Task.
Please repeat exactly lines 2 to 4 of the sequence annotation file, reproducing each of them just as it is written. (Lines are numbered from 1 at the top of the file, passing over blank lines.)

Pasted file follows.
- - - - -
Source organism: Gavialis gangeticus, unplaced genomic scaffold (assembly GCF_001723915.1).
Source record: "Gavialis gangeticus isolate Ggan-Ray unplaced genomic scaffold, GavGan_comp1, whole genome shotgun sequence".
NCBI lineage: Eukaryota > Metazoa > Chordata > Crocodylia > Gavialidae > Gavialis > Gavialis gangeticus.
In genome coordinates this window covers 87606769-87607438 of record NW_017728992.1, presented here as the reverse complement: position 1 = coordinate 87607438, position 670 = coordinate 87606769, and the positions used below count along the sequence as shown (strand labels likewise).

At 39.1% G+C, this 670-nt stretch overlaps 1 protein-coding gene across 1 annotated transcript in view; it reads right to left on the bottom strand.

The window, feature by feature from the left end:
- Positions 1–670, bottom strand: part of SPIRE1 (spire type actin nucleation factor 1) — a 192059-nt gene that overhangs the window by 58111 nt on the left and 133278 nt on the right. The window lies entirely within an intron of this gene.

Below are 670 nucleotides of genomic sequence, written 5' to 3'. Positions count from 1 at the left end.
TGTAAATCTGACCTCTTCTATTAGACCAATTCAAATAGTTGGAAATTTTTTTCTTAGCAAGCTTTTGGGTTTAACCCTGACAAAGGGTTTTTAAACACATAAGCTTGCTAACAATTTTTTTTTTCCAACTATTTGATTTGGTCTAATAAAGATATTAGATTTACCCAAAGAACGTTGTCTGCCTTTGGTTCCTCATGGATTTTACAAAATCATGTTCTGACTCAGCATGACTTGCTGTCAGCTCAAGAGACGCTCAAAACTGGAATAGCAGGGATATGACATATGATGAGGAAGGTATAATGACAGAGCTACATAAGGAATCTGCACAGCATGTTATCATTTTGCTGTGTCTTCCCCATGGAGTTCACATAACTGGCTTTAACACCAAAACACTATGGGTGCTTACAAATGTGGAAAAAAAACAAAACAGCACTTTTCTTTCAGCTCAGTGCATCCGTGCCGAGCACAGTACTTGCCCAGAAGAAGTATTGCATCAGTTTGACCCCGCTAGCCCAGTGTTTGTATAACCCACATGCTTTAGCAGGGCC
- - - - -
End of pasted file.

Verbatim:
Source record: "Gavialis gangeticus isolate Ggan-Ray unplaced genomic scaffold, GavGan_comp1, whole genome shotgun sequence".
NCBI lineage: Eukaryota > Metazoa > Chordata > Crocodylia > Gavialidae > Gavialis > Gavialis gangeticus.
In genome coordinates this window covers 87606769-87607438 of record NW_017728992.1, presented here as the reverse complement: position 1 = coordinate 87607438, position 670 = coordinate 87606769, and the positions used below count along the sequence as shown (strand labels likewise).